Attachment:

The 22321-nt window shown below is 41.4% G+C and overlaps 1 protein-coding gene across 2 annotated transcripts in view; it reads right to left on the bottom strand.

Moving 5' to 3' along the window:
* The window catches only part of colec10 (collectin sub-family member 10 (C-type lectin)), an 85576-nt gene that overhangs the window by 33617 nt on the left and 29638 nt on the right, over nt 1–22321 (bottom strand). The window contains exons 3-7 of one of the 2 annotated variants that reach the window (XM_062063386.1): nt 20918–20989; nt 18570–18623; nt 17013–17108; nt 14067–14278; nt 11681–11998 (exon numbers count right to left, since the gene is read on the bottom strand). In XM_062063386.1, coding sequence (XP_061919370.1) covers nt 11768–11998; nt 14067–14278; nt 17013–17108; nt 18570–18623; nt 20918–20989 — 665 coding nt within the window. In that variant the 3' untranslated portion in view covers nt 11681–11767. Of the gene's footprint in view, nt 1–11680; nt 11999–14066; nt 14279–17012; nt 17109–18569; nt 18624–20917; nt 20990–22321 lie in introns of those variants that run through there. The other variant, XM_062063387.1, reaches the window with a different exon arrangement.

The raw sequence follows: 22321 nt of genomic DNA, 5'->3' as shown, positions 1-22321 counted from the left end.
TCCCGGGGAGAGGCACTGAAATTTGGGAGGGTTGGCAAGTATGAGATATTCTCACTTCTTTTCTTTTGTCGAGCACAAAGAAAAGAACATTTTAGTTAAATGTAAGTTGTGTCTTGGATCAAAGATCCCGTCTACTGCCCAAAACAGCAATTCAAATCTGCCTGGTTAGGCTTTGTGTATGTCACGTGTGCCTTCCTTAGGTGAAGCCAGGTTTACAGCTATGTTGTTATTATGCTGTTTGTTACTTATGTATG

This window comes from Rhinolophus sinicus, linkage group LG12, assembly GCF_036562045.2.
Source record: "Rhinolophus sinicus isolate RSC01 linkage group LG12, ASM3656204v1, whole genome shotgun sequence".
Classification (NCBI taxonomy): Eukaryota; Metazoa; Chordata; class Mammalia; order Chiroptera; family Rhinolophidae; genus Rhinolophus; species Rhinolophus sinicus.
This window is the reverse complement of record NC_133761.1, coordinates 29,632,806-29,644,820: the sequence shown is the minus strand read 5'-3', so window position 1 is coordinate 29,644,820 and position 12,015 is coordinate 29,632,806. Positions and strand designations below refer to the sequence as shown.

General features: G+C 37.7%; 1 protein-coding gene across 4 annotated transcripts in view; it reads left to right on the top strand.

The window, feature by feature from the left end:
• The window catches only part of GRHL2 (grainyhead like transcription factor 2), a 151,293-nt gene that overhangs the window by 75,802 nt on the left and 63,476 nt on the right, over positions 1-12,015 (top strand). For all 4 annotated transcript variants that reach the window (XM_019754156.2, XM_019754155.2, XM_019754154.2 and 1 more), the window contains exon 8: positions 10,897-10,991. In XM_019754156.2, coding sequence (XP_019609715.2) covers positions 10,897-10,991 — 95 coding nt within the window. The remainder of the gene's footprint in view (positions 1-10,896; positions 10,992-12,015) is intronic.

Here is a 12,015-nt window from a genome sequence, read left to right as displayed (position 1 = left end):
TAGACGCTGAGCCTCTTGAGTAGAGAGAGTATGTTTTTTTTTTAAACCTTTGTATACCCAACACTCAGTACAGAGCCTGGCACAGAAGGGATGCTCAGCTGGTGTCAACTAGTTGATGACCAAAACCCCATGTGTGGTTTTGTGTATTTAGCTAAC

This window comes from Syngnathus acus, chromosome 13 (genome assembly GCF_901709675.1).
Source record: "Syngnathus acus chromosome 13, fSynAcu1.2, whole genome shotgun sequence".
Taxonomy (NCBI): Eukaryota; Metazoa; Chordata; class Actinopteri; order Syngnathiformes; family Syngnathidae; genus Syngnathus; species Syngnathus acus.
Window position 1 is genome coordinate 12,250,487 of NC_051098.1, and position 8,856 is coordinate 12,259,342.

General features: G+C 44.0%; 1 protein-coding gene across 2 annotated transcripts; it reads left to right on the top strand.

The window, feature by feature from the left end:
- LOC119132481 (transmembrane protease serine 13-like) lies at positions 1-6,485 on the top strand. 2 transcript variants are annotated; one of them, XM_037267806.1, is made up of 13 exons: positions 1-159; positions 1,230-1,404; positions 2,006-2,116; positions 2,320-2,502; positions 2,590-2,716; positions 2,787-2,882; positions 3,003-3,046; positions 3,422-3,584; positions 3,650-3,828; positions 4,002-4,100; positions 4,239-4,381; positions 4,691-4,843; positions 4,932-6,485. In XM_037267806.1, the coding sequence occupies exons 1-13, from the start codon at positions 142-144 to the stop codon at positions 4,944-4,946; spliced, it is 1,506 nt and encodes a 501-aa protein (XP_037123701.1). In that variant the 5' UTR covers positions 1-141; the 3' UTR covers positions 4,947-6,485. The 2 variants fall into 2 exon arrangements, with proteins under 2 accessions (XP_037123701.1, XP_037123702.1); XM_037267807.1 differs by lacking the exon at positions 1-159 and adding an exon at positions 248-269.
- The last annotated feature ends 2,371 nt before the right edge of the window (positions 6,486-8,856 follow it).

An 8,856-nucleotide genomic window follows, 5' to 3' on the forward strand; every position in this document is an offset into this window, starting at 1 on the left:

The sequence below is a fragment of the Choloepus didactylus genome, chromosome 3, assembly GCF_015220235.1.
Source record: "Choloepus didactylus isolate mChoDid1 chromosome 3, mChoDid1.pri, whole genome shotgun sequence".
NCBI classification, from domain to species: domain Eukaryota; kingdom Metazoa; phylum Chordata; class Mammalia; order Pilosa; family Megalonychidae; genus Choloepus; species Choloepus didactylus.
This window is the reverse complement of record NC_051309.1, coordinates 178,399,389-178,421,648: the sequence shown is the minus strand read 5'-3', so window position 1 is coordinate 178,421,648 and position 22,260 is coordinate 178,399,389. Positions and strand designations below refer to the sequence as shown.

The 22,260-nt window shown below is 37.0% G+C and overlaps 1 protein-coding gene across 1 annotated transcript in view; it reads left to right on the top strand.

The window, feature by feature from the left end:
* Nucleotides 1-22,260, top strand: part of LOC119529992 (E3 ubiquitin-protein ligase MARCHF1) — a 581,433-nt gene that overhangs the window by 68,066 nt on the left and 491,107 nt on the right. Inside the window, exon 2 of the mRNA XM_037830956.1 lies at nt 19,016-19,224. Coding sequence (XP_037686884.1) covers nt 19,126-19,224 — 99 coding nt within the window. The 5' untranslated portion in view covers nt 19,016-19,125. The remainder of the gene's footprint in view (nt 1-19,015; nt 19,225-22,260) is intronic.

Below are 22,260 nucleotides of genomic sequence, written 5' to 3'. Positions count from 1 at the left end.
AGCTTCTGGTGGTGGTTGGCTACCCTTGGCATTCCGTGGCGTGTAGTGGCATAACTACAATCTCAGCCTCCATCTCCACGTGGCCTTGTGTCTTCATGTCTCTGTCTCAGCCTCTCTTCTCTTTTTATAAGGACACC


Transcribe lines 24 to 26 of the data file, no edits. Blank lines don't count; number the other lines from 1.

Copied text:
The sequence below is a fragment of the Choloepus didactylus genome, chromosome 3, assembly GCF_015220235.1.
Source record: "Choloepus didactylus isolate mChoDid1 chromosome 3, mChoDid1.pri, whole genome shotgun sequence".
NCBI classification, from domain to species: domain Eukaryota; kingdom Metazoa; phylum Chordata; class Mammalia; order Pilosa; family Megalonychidae; genus Choloepus; species Choloepus didactylus.